So maybe I’m being a bit unfair picking on the film over such a picayune point. If the rest of the film works relatively well, shouldn’t I let this one little hiccup slide? Should it really get in the way, should it really distract that much, to the point of it blotting out the rest of the film? But if writer/director Tony Giglio thought it so important and integral that a) he made an especial point of spelling out his version of “chaos theory” several times over throughout the course of the film (having characters pull out textbooks and all) and b) named the damn film after it, shouldn’t I take it just as seriously?
I like Chaos, I really do – it’s a hard luck film, which seems to have never found a true home (it never got a theatrical release Stateside), has been collecting dust on a shelf somewhere for a few years, and is just now being dumped out on DVD, just to collect more dust. But I just can’t get around the patently ridiculous absurdity of the inclusion of bowdlerized mathematics to explain something which needs no such explanation.
I thought at least the presence of Jason Statham would be enough to overcome this nonsense, mostly because he’s made a career of single handedly turning absolutely nonsensical films (the deliriously exhilarating and totally gonzo Crank, or the just as over the top Transporter films) into highly enjoyable action pulp. And he is almost enough. But the stupid math, it keeps getting in the way, distracting and detracting from really enjoying the simple pleasures of what is, or should be, a simple film.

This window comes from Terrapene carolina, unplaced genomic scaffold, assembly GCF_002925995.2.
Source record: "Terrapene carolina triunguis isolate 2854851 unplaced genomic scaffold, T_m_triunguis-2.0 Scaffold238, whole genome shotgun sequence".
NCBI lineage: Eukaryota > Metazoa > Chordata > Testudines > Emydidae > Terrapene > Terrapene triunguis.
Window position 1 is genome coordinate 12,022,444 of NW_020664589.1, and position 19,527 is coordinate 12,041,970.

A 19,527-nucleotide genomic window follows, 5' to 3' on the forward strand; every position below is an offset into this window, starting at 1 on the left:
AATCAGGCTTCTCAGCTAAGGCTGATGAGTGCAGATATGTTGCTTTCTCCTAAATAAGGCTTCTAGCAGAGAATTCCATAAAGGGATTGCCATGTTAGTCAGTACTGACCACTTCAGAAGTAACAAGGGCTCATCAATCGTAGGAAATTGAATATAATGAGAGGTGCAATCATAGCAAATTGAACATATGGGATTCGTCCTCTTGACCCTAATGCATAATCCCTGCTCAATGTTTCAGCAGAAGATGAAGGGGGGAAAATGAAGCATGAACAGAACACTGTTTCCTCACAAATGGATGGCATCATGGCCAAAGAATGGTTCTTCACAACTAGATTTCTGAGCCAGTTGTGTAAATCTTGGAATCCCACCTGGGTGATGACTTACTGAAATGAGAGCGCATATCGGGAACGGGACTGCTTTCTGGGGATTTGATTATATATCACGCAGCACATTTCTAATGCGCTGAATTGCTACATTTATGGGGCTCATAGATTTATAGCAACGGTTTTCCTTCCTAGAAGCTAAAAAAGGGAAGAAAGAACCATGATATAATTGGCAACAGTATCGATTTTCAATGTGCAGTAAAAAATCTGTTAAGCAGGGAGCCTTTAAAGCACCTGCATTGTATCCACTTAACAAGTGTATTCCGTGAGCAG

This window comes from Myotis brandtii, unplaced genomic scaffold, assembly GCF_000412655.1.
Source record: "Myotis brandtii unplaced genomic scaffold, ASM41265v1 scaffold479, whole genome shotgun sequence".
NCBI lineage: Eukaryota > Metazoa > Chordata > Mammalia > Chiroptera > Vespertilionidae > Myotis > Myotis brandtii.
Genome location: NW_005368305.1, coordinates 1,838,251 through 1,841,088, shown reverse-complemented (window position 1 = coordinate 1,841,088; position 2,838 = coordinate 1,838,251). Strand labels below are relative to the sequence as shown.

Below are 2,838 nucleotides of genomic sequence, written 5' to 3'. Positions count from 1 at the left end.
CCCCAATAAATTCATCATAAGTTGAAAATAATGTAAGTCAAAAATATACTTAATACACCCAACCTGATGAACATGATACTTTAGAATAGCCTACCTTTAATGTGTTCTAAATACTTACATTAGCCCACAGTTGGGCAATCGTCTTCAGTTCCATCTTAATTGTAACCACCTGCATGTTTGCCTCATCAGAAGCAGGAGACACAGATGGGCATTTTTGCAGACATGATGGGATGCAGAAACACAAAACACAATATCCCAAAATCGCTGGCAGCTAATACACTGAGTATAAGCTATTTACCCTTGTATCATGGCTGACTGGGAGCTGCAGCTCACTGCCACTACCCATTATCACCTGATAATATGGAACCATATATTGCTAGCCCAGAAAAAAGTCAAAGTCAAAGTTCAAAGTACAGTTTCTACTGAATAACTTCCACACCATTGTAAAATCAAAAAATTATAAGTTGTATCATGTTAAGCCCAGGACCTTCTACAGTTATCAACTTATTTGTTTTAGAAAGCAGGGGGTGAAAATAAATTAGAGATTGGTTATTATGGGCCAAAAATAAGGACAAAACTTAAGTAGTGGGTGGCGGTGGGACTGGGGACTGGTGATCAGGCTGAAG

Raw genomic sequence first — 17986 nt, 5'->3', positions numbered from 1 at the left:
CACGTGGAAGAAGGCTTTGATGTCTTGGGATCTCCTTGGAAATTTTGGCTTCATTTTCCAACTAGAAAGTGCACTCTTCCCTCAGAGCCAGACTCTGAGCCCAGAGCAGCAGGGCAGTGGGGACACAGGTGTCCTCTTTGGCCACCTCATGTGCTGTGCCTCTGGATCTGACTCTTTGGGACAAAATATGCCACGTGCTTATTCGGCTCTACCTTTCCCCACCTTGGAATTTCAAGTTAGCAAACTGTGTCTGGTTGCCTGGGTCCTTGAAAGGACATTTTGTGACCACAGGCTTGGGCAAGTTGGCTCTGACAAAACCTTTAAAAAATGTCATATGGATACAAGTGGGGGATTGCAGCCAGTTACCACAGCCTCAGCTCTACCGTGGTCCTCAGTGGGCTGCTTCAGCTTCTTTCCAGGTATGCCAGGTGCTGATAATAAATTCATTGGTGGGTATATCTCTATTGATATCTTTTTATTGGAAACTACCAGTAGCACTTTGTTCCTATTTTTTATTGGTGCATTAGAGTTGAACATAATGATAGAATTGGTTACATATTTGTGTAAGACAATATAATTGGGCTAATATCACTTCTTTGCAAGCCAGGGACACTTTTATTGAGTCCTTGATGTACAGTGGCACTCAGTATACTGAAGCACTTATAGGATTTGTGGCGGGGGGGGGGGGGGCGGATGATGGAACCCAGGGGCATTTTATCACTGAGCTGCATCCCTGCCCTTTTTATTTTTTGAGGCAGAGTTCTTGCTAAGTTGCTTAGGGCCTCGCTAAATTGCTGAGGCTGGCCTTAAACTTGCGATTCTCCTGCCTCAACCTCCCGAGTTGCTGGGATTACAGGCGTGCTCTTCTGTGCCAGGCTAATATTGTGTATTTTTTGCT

Chaos’ DVD release is accompanied by a small feature comprised mostly of interviews with the director, Tony Giglio, and Wesley Snipes, the latter spending a good amount of time talking about Blade 3 instead of Chaos for some reason. The commentary by Giglio is intriguing at first, but soon becomes repetitive and tediously predictable (much like the dialogue in the film itself).
Giglio talks a lot about his inspirations and intentions, saying how he was trying to make a film that hewed close to the spirit and style to the great policiers of the 1970s, in particular The French Connection, Bullit and Dog Day Afternoon. And maybe some of these influences do bleed into Chaos – it doesn’t ever feel like a film of the 2000s, it’s a bit quaint almost (this is not a bad thing), but at least it never slides into hip self-conscious hyperaware homage.
Which isn’t to say that Giglio doesn’t know exactly what he’s doing. Unfortunately, he’s almost too aware exactly the film he’s trying to make, of all the genre conventions, and audience expectations, and he seems to have written the film from the “’70s cop movie” template. He’s emphatic that he needed to have the “grizzled rogue cop paired with naïve rookie cop” dynamic going on, along with the “arrogant, jerk of a chief” and the “villain who is more than he seems”.
He also goes to great pains to point out all the little tricks and misdirection he used to obfuscate and distract from what’s really going on (none of which work, of course, except to make the ultimate revelation all the more obvious), like he’s not really convinced himself. He’s almost apologetic, like he knows, watching the film back now, how transparent it all is, and how he isn’t quite as clever as he probably thought he was at the time.
Which, given that three years have elapsed between when he finished shooting and when he recorded the commentary, perhaps speaks well for Giglio’s development as a writer/director. I commend his genuineness and honesty, if that’s what it is – we so little ever hear directors admitting their mistakes.